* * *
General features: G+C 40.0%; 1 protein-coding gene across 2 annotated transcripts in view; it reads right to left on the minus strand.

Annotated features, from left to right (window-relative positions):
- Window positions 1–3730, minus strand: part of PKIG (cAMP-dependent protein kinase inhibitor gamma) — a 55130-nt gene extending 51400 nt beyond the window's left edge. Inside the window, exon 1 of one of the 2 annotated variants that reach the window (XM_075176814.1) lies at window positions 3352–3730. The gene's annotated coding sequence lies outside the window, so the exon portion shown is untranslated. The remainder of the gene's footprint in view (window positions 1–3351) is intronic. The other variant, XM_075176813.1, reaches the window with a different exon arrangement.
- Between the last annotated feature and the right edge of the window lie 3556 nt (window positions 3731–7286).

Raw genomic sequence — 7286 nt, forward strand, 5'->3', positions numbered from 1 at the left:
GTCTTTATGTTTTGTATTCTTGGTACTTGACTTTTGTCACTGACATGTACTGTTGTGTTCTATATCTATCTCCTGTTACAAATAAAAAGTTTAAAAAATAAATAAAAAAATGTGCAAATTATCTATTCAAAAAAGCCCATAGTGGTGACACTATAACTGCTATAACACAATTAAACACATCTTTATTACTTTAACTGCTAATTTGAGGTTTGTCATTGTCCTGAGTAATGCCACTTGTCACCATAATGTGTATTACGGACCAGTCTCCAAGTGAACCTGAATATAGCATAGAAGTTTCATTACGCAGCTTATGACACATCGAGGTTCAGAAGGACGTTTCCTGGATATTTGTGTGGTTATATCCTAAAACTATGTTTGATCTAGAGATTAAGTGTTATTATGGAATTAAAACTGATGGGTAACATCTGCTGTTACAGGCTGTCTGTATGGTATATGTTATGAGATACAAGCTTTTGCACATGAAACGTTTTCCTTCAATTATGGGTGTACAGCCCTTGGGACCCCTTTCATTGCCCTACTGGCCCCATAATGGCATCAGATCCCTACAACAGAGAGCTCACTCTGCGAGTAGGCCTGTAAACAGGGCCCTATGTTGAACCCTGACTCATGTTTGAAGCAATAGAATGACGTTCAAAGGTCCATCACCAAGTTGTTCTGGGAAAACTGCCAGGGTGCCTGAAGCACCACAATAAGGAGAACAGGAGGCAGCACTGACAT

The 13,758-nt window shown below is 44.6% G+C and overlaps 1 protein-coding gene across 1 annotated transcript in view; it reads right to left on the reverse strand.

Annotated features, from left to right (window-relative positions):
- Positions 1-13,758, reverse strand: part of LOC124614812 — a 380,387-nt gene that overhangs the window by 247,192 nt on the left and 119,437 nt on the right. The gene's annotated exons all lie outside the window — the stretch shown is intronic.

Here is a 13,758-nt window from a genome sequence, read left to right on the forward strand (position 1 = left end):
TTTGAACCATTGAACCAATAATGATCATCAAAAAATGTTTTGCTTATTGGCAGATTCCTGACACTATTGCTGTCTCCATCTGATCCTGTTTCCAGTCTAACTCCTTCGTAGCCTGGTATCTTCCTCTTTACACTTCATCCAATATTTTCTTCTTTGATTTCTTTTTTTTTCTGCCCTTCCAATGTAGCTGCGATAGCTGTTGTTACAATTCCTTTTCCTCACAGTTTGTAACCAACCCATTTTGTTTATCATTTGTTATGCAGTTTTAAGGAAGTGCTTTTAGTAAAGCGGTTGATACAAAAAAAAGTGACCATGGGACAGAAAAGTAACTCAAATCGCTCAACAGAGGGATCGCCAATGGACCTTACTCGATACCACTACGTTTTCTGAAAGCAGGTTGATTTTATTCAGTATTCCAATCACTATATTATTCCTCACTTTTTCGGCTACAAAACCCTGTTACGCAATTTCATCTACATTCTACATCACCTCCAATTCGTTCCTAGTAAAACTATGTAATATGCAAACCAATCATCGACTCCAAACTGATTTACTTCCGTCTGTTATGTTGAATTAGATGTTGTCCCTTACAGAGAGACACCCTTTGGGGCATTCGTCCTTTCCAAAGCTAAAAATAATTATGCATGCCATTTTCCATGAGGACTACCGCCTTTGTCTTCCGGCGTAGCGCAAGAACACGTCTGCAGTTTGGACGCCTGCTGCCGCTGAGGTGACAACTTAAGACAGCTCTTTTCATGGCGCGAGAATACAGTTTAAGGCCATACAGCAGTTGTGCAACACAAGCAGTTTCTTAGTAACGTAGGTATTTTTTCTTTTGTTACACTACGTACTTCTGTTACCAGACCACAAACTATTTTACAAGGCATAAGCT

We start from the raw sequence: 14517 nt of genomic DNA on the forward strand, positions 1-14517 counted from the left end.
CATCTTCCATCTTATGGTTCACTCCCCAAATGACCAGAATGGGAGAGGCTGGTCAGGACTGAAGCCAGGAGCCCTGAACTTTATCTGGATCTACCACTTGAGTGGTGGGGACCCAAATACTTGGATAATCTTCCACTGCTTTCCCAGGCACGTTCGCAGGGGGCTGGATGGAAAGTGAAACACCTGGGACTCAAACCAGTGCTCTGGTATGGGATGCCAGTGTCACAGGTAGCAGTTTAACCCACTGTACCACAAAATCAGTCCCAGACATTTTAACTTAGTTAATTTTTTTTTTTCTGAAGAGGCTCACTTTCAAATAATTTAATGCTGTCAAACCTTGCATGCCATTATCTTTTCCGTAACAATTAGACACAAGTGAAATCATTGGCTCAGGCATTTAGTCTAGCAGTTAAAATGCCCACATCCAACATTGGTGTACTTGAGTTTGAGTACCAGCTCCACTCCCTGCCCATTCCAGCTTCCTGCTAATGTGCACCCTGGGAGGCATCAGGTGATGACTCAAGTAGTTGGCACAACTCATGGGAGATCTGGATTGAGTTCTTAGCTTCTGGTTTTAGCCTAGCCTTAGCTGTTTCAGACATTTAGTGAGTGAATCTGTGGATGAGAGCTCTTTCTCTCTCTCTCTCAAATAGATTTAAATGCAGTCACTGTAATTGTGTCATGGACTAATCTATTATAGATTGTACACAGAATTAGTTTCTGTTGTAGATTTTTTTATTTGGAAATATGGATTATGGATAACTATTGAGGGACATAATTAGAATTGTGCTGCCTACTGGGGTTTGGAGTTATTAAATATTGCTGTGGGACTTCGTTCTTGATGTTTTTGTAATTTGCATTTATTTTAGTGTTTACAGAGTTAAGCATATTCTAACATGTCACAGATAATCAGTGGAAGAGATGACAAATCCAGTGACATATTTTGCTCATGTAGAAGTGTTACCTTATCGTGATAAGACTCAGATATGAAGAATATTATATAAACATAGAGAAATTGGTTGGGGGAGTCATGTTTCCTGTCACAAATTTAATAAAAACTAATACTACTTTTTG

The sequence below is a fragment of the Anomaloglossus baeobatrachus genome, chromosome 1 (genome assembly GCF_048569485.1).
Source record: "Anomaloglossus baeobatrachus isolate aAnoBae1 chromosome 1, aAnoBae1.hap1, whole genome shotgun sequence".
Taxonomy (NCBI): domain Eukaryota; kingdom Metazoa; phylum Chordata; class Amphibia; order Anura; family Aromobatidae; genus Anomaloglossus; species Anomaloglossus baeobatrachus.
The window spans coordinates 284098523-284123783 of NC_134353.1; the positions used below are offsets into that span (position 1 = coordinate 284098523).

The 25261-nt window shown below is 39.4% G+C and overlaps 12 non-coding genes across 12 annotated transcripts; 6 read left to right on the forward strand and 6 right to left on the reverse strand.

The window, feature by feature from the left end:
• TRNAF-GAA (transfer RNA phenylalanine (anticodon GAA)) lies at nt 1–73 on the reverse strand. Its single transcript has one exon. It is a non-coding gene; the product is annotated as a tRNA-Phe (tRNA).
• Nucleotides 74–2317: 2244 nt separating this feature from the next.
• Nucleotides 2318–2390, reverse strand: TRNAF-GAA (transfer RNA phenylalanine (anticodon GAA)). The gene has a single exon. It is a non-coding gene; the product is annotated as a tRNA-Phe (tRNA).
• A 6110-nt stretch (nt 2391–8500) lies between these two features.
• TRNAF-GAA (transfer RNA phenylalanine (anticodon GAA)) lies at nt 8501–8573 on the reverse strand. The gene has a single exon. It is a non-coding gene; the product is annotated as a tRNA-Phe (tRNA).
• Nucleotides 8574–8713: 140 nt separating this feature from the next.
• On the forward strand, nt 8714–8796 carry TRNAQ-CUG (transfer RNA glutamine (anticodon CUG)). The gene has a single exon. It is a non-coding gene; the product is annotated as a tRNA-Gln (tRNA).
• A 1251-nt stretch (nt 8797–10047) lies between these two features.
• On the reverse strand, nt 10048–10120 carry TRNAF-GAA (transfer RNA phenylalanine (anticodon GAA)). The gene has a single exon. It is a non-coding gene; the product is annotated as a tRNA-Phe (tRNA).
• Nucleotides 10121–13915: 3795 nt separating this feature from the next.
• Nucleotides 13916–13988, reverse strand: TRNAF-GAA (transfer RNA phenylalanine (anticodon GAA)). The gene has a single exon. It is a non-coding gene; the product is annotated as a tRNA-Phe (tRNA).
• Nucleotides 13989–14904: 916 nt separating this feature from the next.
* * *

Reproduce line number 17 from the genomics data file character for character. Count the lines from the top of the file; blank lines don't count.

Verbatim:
The window spans coordinates 284098523-284123783 of NC_134353.1; the positions used below are offsets into that span (position 1 = coordinate 284098523).